The Dink Pickleball

The Dink Pickleball Logo
Pickleball Lives Here

Ben Johns Explains All of This Pickleball Paddle Drama

by The Dink Media Team on

We're excited to tell you that Ben Johns, one of the most recognizable names in pro pickleball, recently agreed to join us on PicklePod (our podcast which you can listen to/watch here). That episode will be out later this week, but in the meantime, he's graced us with a note about PaddleGate 2023.

We leave you with his words below:

Here is a written version of what I recently spoke about on The Dink's podcast. As I think this is important for people to understand and more eloquently written than spoken.

TLDR summary at the bottom.

Pickleball paddle delamination

A lot of people think this issue is about limiting paddle technology improvements.

Understand this: if you want to have a conversation about whether to expand the power rules for paddles, that certainly can be done. That is not what this issue is about.

This issue is about the intention of the power test essentially being bypassed. And I’ll explain that below.

The best way I can explain what’s currently happening is to give you an analogy in Major League Baseball terms:

In MLB, they use wooden bats, and all bats used in MLB games must meet certain standards for performance, including a maximum allowable "exit speed ratio" (ESR) and a minimum allowable "trampoline effect" or "batted ball coefficient of restitution" (BBCOR).
Now let’s say a team submits a wooden bat for testing, but has only a thin layer of wood and underneath it’s aluminum, like a college baseball bat. Now say that bat passes the official tests when brand new and players can use it.
Then after using the bat for a while, the wood wears down until you’re left with an aluminum bat.

The MLB does not go “oh it passed when new, that bat is still good!

The MLB rules say that all bats can be confiscated at any time by an umpire to go back to testing. A bat that displays the above characteristics would fail.

In pickleball terms, is paddle technology “improving” if a paddle is made such that it passes when new, but the first surface layer wears away quickly after use and beneath lies a table tennis-esq rubber?

The current scenario is that a “delaminated” paddle will pass the deflection test brand new, its core will break down via use, the core separates from the surface, the surface then has additional room to deflect, rebound, impart energy, and create a “trampoline” effect.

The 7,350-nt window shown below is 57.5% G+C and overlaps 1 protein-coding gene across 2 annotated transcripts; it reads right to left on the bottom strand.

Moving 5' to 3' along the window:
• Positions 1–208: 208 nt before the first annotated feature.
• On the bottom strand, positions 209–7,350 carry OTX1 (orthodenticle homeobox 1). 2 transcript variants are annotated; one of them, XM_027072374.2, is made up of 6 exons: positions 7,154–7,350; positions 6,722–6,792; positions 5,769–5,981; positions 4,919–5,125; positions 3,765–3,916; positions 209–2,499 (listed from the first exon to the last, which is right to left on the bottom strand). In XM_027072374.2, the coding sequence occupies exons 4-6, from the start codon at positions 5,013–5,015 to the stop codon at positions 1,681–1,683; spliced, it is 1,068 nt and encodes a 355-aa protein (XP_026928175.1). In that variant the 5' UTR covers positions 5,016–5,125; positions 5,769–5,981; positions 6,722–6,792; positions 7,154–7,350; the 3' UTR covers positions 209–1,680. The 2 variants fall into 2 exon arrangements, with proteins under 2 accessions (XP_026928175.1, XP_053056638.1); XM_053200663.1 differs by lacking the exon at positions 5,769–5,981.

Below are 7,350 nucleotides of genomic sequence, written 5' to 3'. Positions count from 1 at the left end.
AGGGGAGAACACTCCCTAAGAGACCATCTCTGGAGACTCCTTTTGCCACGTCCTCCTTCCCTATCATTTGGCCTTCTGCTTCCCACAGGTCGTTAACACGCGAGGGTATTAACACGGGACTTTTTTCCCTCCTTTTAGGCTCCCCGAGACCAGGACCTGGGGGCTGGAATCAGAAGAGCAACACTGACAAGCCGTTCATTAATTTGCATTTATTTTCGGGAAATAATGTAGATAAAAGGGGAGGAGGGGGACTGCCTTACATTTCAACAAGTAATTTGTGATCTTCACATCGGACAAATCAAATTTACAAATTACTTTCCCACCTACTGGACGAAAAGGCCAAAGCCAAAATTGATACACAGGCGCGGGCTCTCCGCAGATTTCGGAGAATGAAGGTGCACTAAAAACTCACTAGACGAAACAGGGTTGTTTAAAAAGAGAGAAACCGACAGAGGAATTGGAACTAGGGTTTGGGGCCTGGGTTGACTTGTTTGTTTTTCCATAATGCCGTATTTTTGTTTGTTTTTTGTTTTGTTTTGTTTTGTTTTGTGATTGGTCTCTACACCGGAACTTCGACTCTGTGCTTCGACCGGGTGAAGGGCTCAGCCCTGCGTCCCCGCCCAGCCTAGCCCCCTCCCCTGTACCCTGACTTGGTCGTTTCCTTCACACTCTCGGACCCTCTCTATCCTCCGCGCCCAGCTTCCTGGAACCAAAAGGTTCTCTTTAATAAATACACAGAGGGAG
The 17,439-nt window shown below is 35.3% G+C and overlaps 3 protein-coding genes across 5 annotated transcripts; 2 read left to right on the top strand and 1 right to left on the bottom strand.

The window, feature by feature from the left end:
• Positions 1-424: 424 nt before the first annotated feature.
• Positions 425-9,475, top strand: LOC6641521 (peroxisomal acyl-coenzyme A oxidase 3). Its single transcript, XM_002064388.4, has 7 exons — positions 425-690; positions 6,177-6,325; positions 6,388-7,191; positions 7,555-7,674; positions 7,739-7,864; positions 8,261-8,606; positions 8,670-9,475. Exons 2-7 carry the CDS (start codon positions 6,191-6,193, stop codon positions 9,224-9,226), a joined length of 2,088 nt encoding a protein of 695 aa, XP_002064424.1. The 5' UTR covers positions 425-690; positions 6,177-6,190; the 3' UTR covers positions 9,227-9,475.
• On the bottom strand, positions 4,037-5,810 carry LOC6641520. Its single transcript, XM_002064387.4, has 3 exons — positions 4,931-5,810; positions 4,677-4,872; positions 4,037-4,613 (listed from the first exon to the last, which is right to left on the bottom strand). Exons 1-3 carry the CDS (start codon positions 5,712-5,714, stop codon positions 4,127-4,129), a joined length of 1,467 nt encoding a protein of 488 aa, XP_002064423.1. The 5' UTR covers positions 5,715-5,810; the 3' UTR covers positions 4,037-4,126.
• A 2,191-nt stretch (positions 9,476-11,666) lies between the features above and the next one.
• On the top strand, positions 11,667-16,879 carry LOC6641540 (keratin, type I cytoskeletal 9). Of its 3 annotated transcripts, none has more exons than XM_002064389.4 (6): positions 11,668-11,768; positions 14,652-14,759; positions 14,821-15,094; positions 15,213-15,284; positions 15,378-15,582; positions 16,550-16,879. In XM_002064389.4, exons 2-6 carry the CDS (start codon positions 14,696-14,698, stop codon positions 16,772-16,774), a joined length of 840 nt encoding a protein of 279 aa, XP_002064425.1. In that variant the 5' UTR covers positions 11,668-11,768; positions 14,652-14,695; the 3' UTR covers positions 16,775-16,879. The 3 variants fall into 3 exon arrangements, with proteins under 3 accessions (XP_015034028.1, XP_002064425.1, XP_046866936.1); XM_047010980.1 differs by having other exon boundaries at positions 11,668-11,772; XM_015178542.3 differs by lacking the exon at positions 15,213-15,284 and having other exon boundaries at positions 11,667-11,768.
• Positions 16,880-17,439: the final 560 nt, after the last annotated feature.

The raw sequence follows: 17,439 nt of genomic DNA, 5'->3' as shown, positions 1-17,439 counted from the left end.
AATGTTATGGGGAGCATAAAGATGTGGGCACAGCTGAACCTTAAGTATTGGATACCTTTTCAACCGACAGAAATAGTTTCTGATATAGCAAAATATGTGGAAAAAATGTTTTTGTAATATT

Related: New Paddle Challenge Policies Issued for US Open

The intent of the rules is clear. You pass the spin and power tests brand new, and after that performance characteristics should only decrease, not increase.

However, the rules, and especially the testing, for power after a paddle is used is currently a bit hazy.

To explain that a bit, you need to know more about the current test, deflection.

Pickleball paddle deflection

Deflection is related to power but doesn’t directly measure it.

Deflection: you apply a force to a flat surface and see how much the surface gets displaced. This is most closely a test of stiffness or flexibility.

These factors are definitely correlate to power, but they aren't the same thing.

Basically, when something is stiff and doesn’t deflect very much, the surface doesn’t have a lot of “room” to rebound and therefore doesn’t impart very much energy into the subject.

A good example is rubber: very flexible, not stiff, great energy transfer, very little energy lost upon rebounding.

Picture a rubber band: when you snap it, it goes back to its initial shape - we call that very elastic. It imparted nearly all of its given energy back.

However, let me give you an example of where the test doesn’t really apply: silly putty. It’s very deformable, it will deflect very much, but it’s almost entirely inelastic. It’s not going to snap back into shape at all or impart much energy.

So you can see, deflection is not a perfect test for power by any means.